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ASEE PRISM
  American Society for Engineering Education
American Society for Engineering EducationAPRIL 2008Volume 17 | Number 8 PRISM HOMETABLE OF CONTENTSBACK ISSUES
FEATURES
COVER STORY: Grief, Grit & Grace - A YEAR AFTER AMERICA’S DEADLIEST MASS SHOOTING SHATTERED ITS RANKS AND SHUTTERED ITS MAIN BUILDING, VIRGINIA TECH’S COLLEGE OF ENGINEERING HAS PREVAILED—EVEN TRIUMPHED—OVER TRAGEDY.  - BY MARY LORD
FEATURE: Beyond the Blueprint - BOEING, DASSAULT AND GEORGIA TECH TRAIN TOMORROW’S ENGINEERS FOR THE HIGH-FLYING, FAST-CHANGING WORLD OF VIRTUAL DESIGN.  - BY THOMAS K. GROSE
FEATURE: Not Now, Voyager - THE FALLEN DOLLAR HAS BUFFETED OVERSEAS STUDIES PROGRAMS, CAUSING STUDENTS TO LOOK BEYOND EUROPE OR SHORTEN THEIR STINTS ABROAD. - BY THOMAS K. GROSE
DEPARTMENTS
COMMENTS
CONTRIBUTORS
BRIEFINGS
DATABYTES
REFRACTIONS: Symbolizing Engineering - BY HENRY PETROSKI
CLASSIFIEDS
LAST WORD: Bury the Cold War Curriculum - BY DAVID E. GOLDBERG

TEACHING TOOLBOX
TEACHING TOOLBOX: A MORE TEMPTING SCIENCE: BOWING TO STUDENT DEMANDS, DUKE REVAMPS PHYSICS FOR A BETTER FIT WITHIN ENGINEERING. - BY CORINNA WU
TEACHING TOOLBOX: ON THE SHELF: We’re Dumb and We’re Proud - BY ROBIN TATU
TEACHING TOOLBOX: JEE SELECTS: China’s Learning Curves - BY MEI-YUNG LEUNG & XINHONG LU
PRISM Reader Survey, All Members Please Fill This Out! - First 20 respondents get a free copy of the 2007 Profiles of Engineering Colleges. www.asee.org/reader


BACK ISSUES







 
COMMENTS FROM THE PUBLISHER: Impact of a Weak Dollar Frank L. Huband
 

Robert Browning wrote, “Oh to be in England, now that April’s here.” But being in England today is an expensive proposition, what with the falling U.S. dollar now worth only half a pound. That’s a 20% loss of buying power from five years ago. Thus, visiting Britain, or pretty much anywhere in Western Europe, can be a blow to the budget. As another example, since 2002, the year of ASEE’s Global Conference in Berlin, the value of the euro in dollars has climbed 59 cents. This affects not only tourists, or faculty contemplating a research trip, but students and schools, as well. Prism’s article, “Not Now, Voyager,” looks at how students and institutions with student study-abroad programs are coping with soaring costs. Students can opt for shorter stays abroad but may also consider lower-cost destinations. This could, in part, explain the interest and willingness to sojourn to more foreign-seeming hotspots like India and China. Study abroad, nevertheless, continues as an important trend, and on the upside, the dollar’s slide could make the U.S. more attractive to foreign students.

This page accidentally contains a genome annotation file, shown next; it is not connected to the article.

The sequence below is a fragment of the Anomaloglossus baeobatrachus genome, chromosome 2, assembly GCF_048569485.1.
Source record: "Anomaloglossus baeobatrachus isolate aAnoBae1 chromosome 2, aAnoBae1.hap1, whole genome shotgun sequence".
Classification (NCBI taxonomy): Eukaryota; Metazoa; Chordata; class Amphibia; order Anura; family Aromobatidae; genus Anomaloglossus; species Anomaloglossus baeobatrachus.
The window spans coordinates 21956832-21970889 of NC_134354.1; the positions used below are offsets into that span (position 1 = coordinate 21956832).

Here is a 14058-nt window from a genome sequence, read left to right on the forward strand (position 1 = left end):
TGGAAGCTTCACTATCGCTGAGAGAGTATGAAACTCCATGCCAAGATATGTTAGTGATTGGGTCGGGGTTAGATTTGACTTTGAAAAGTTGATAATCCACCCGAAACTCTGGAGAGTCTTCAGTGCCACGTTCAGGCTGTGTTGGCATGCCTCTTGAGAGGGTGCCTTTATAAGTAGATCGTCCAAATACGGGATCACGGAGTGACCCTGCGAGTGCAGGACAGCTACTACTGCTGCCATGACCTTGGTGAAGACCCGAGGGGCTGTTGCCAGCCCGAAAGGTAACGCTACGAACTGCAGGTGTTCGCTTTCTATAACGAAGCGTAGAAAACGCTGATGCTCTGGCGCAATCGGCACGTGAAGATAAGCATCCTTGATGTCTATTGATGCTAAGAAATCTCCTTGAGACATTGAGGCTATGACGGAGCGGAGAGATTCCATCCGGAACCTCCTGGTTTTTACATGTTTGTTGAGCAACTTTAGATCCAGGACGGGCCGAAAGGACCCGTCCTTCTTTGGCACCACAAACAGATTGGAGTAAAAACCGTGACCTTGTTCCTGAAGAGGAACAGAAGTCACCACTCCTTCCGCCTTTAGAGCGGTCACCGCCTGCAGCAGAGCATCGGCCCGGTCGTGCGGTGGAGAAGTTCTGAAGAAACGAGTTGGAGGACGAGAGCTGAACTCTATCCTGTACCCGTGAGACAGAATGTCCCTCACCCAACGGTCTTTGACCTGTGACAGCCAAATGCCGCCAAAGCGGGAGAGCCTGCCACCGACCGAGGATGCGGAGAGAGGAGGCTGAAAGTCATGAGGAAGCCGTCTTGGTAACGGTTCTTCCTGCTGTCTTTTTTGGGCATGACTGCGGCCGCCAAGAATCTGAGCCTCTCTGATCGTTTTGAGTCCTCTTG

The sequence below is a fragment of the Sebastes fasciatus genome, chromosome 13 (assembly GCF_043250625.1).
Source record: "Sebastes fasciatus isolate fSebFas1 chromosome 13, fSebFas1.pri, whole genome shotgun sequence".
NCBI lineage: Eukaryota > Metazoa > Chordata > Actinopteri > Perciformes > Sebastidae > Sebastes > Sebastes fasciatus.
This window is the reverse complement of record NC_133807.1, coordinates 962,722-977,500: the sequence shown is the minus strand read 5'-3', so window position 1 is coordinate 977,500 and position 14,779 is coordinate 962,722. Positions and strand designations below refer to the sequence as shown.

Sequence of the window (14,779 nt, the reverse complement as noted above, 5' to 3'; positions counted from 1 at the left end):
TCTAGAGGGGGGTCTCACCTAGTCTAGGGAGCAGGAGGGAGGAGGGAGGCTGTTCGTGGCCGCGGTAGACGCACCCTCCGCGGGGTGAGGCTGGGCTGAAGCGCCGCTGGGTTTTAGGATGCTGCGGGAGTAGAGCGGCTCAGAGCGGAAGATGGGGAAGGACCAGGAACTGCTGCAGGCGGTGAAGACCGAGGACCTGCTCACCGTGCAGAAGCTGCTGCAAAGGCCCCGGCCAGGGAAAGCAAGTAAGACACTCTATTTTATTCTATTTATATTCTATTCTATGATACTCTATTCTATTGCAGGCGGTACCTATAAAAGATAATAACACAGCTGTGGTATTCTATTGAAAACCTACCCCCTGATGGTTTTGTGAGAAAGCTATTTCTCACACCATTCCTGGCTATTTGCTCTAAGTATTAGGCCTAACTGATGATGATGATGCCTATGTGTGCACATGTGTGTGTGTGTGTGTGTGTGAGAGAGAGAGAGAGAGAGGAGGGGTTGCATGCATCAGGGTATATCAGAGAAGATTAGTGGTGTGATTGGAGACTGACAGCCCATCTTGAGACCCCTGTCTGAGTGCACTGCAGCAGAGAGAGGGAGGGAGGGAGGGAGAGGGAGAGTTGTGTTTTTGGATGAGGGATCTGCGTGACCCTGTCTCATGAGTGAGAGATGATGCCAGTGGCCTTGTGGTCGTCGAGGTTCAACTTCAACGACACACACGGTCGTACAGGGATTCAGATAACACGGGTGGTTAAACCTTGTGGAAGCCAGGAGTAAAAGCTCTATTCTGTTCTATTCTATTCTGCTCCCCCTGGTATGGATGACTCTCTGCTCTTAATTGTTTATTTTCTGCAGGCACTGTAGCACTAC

Our cover story revisits the tragedy that shocked us all at Virginia Tech a year ago this April 16, when 32 people were shot and killed by a mentally ill student. Prism’s article “Grief, Grit and Grace” reviews the events of that day but also carries the inspiring message of how students, school, and community have prevailed. A year later, at Virginia Tech, enrollment and research funding are strong. And there appear to be a strengthened sense of community purpose and a commitment to move on but not forget.

Boeing has gotten bad press lately with stories about the delayed delivery of its 787 “Dreamliner.” However, Prism has a back-story about the development of the Dreamliner that has resulted in a good educational benefit. Dreamliner was developed with software from Dassault Systèmes, Boeing’s French collaborator, and its design incorporated product lifecycle management (PLM) concepts that included full life maintenance with 3D software. The process caused both Boeing and Dassault to realize they should join together in a new initiative called K2E, which seeks to introduce the concepts of PLM engineering and 3D software to students of all ages.

As always, we have brought you a selection of current and varied stories for your interest. If you have comments or suggestions, I would welcome hearing from you.

Frank L. Huband
Executive Director and Publisher
f.huband@asee.org

 

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American Society for Engineering Education